Floating down Tennessee’s Sequatchie River, graduate student Chris Howard and geology researcher Steve Obermeier are looking for sand blows — signs of ancient earthquakes, indicators of the big one.
During two days of paddling this month, they didn’t find much.
“That would suggest at least at this point that there haven’t been any major quakes in the Sequatchie Valley within the last 10,000 or 20,000 years,” Howard said. “We saw quite a wide range of ages of sediment, and we didn’t see any evidence of a strong earthquake in any of it. Which is good for the people who live here, I guess.”
But they still have lots of flood plains to cover. Howard and Obermeier are doing earthquake field research for Dr. Bob Hatcher, designer of a new study intended to help the Nuclear Regulatory Commission understand the frequency and pattern of large quakes.
The $129,000 study is timely, with “a number of applicants” wanting to put nuclear power plants in the region, according to NRC geoscientist Dr. Gerry Stirewalt.
Most people don’t know it, but East Tennessee is the heart of the second-most-active quake zone in the eastern portion of the nation.
The East Tennessee Seismic Zone is a 30-mile wide swath of folded land that stretches 185 miles up the Tennessee mountain ranges from Alabama to Virginia and runs right through the Chattanooga and tri-state area.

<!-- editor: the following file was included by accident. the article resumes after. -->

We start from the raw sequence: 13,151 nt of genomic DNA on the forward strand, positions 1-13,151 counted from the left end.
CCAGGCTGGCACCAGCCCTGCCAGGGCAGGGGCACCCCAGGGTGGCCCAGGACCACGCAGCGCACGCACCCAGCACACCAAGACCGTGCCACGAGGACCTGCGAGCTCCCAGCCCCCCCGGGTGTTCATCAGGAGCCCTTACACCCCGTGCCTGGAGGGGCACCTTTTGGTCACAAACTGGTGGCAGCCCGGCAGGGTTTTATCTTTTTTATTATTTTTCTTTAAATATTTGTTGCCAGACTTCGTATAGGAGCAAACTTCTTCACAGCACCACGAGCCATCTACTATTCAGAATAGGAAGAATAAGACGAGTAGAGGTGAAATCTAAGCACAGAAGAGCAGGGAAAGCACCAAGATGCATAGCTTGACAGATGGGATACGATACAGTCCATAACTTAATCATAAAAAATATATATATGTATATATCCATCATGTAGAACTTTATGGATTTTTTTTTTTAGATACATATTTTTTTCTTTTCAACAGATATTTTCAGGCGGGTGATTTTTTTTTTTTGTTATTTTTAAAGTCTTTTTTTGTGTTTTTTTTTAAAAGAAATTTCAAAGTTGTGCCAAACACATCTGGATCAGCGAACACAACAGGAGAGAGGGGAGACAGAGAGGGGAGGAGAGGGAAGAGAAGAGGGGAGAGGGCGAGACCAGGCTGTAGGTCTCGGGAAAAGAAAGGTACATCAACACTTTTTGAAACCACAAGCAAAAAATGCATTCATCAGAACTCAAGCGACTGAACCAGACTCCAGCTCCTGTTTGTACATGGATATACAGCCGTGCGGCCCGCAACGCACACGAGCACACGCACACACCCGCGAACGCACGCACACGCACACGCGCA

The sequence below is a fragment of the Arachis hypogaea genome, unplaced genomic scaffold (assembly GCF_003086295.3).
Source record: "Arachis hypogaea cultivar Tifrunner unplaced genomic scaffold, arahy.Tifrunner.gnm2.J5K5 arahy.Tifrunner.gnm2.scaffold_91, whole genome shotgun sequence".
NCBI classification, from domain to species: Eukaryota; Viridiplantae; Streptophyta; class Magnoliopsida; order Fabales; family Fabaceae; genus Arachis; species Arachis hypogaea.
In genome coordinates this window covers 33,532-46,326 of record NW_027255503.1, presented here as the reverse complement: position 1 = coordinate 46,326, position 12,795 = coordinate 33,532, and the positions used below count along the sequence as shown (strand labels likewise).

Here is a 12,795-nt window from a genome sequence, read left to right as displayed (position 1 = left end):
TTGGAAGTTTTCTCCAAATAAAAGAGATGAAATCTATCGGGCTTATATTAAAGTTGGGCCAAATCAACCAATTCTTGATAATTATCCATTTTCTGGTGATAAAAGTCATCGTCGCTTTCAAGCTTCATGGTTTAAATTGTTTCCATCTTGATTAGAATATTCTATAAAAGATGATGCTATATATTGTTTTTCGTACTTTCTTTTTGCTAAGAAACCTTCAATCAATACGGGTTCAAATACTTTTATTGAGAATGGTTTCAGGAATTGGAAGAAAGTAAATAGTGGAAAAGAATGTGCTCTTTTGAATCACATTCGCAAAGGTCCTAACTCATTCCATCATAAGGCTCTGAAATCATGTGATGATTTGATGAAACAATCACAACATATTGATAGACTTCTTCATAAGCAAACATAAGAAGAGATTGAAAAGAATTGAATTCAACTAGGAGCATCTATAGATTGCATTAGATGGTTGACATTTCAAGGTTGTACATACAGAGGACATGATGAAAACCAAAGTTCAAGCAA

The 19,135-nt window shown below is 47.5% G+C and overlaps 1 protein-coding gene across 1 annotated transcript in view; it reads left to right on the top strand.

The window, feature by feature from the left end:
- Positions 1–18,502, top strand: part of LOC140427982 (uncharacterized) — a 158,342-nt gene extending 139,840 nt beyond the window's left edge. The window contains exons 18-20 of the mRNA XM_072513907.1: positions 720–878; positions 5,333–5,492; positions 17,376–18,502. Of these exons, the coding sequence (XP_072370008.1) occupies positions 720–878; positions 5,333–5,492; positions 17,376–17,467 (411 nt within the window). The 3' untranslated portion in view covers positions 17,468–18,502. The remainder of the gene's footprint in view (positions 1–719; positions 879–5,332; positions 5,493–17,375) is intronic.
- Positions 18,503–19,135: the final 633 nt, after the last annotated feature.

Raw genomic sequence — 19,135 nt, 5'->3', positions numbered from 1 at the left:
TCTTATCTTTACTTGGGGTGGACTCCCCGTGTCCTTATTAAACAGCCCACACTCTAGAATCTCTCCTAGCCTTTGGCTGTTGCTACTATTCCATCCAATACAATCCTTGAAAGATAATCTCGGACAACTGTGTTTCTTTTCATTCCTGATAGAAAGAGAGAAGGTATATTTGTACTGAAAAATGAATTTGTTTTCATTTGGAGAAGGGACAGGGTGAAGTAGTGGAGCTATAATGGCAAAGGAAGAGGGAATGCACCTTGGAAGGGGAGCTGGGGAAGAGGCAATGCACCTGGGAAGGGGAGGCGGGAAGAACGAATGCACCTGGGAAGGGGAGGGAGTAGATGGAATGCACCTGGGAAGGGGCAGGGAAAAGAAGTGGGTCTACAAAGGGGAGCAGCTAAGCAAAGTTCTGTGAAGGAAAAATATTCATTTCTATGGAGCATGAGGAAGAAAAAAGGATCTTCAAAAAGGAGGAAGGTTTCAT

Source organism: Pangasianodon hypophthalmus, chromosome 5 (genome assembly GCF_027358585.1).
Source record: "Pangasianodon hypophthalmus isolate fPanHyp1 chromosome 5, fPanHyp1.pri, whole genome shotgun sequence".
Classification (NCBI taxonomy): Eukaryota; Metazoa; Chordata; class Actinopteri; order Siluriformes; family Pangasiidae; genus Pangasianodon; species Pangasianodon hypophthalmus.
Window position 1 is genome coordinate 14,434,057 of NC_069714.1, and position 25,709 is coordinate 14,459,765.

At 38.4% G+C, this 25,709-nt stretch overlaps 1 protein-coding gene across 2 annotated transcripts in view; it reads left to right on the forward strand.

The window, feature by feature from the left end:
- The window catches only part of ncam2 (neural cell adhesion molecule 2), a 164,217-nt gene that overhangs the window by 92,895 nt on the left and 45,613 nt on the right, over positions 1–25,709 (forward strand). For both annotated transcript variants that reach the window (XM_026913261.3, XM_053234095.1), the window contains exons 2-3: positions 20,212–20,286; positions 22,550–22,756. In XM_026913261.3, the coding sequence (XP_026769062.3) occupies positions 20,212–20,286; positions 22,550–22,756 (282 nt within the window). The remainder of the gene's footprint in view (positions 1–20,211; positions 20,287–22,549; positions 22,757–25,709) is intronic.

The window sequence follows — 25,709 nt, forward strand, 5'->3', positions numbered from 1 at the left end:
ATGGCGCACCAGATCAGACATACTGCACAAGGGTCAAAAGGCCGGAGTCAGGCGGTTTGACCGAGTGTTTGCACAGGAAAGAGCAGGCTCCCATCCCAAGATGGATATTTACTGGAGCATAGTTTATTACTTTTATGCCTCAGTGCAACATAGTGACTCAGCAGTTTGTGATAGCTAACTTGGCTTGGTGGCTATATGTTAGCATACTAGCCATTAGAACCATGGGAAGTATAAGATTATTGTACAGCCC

Seismographic records show that, east of the Rockies, the land from Northwest Georgia through most of East Tennessee is shakier than everything except the New Madrid Seismic Zone, which runs from Memphis to Missouri.
Despite a whole lot of shaking — mostly in tiny quakes that almost no one can feel — the Appalachian tremors are the least studied, Hatcher said. He is a Distinguished Scientist in Earth and Planetary Sciences at the University of Tennessee in Knoxville.
The mountain quakes are so deep they haven’t caused much surface damage or fear, Hatcher said. They haven’t stirred much research funding interest, either.
“Basically nothing bad has happened yet,” he said.
Generally earthquakes at or below 3.0 in magnitude have little human impact.
But quake researchers such as Hatcher believe the East Tennessee Seismic Zone has seen some big ones. If they can find geologic evidence, they can learn more about the region’s ancient quake size and frequency.
That could allow them to project future quake potential.
“We still don’t know the capability of the maximum-size earthquake that the East Tennessee Seismic Zone could produce,” Hatcher said. “We have estimates, but they are just guesses because we have no data to go from.”
So Howard and Obermeier are paddling low-flowing rivers looking at exposed rock shelves. They’re searching for signs of what once was sand shaken hard enough to liquefy and be squeezed in a flow to the surface.
In the fall, Howard said he and Obermeier will be looking on rivers in North Georgia. Another research crew will be on the Chickamauga Reservoir portion of the Tennessee River in coming months.
If they find a sand flow — also called a liquefaction feature — they will have a clue frozen in time just as fossils were.
Obermeier said he hopes also to talk to local archaeologists and cavers.
“They might have seen these features and just not know what they are. They can point us to them,” he said.
Hatcher describes what’s left of the bygone quakes as a “mantle of sand (now stone) on the ground’s surface — usually white sand.
“It’s pretty obvious when you see it,” he said.
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